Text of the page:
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The effect of insurance on emergency room visits: An analysis of the 2006 Massachusetts health reform

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  • Miller, Sarah

Abstract

This paper analyzes the impact of a major health reform in Massachusetts on emergency room (ER) visits. I exploit the variation in pre-reform uninsurance rates across counties to identify the causal effect of the reform on ER visits. My estimates imply that the reform reduced ER usage by between 5 and 8%, nearly all of which is accounted for by a reduction in non-urgent visits that could be treated in alternative settings. The reduction in emergency room visits is most pronounced during regular office hours when physician's offices are likely to be open. In contrast, I find no effect for non-preventable emergencies such as heart attacks. These estimates are consistent with a large causal effect of insurance on ER visits and imply that expanding insurance coverage could have a substantial impact on the efficiency of health services.

Suggested Citation

  • Miller, Sarah, 2012. "The effect of insurance on emergency room visits: An analysis of the 2006 Massachusetts health reform," Journal of Public Economics, Elsevier, vol. 96(11), pages 893-908.
  • Handle: RePEc:eee:pubeco:v:96:y:2012:i:11:p:893-908
    DOI: 10.1016/j.jpubeco.2012.07.004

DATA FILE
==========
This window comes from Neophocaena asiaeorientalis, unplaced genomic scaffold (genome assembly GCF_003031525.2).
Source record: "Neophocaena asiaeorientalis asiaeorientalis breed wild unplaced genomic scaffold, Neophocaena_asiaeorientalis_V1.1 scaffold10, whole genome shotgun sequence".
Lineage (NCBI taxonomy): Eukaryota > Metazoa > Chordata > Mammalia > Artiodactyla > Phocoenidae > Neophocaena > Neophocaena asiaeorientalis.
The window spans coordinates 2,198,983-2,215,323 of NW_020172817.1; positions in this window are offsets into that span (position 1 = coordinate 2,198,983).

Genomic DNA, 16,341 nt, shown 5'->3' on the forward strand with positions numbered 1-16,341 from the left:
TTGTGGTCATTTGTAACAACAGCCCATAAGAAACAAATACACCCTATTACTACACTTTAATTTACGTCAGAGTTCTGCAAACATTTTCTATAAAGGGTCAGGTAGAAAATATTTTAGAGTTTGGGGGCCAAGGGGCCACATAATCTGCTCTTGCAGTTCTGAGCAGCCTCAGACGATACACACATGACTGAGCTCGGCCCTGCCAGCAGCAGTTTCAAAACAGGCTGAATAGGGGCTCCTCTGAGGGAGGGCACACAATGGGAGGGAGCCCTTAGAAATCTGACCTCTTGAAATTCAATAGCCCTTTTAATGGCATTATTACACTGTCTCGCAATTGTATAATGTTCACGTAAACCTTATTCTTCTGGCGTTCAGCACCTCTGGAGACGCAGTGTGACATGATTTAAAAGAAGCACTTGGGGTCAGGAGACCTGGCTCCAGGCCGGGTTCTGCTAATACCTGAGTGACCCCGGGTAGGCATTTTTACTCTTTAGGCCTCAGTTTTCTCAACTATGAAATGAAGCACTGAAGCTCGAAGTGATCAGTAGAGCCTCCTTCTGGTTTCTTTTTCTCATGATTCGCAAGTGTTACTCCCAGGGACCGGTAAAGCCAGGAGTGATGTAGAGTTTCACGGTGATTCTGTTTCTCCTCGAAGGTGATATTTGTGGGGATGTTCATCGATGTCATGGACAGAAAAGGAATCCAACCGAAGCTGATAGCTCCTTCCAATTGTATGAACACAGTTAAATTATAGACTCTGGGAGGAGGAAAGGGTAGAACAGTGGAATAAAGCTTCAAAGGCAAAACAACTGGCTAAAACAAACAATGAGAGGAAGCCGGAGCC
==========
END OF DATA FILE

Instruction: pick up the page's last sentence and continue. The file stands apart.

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    References listed on IDEAS

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    1. Kowalski, A. & Kolstad, J., 2010. "The Impact of an Individual Health Insurance Mandate on Hospital and Preventive Care: Evidence from Massachusetts," Health, Econometrics and Data Group (HEDG) Working Papers 10/18, HEDG, c/o Department of Economics, University of York.
    2. Anna Aizer, 2007. "Public Health Insurance, Program Take-Up, and Child Health," The Review of Economics and Statistics, MIT Press, vol. 89(3), pages 400-415, August.
    3. Michael Anderson & Carlos Dobkin & Tal Gross, 2012. "The Effect of Health Insurance Coverage on the Use of Medical Services," American Economic Journal: Economic Policy, American Economic Association, vol. 4(1), pages 1-27, February.
    4. Amy Finkelstein & Sarah Taubman & Bill Wright & Mira Bernstein & Jonathan Gruber & Joseph P. Newhouse & Heidi Allen & Katherine Baicker, 2012. "The Oregon Health Insurance Experiment: Evidence from the First Year," The Quarterly Journal of Economics, Oxford University Press, vol. 127(3), pages 1057-1106.
    5. repec:aph:ajpbhl:1989:79:4:514-516_7 is not listed on IDEAS
    6. Marianne Bertrand & Esther Duflo & Sendhil Mullainathan, 2004. "How Much Should We Trust Differences-In-Differences Estimates?," The Quarterly Journal of Economics, Oxford University Press, vol. 119(1), pages 249-275.
    7. Dafny, Leemore & Gruber, Jonathan, 2005. "Public insurance and child hospitalizations: access and efficiency effects," Journal of Public Economics, Elsevier, vol. 89(1), pages 109-129, January.
    8. Jonathan Gruber, 2008. "Massachusetts Health Care Reform: The View From One Year Out," Risk Management and Insurance Review, American Risk and Insurance Association, vol. 11(1), pages 51-63, March.
    9. Amy Finkelstein, 2007. "The Aggregate Effects of Health Insurance: Evidence from the Introduction of Medicare," The Quarterly Journal of Economics, Oxford University Press, vol. 122(1), pages 1-37.
    10. Sharon K. Long & Karen Stockley & Alshadye Yemane, 2009. "Another Look at the Impacts of Health Reform in Massachusetts: Evidence Using New Data and a Stronger Model," American Economic Review, American Economic Association, vol. 99(2), pages 508-511, May.
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    Keywords

    Health; Health insurance; Emergency room use;

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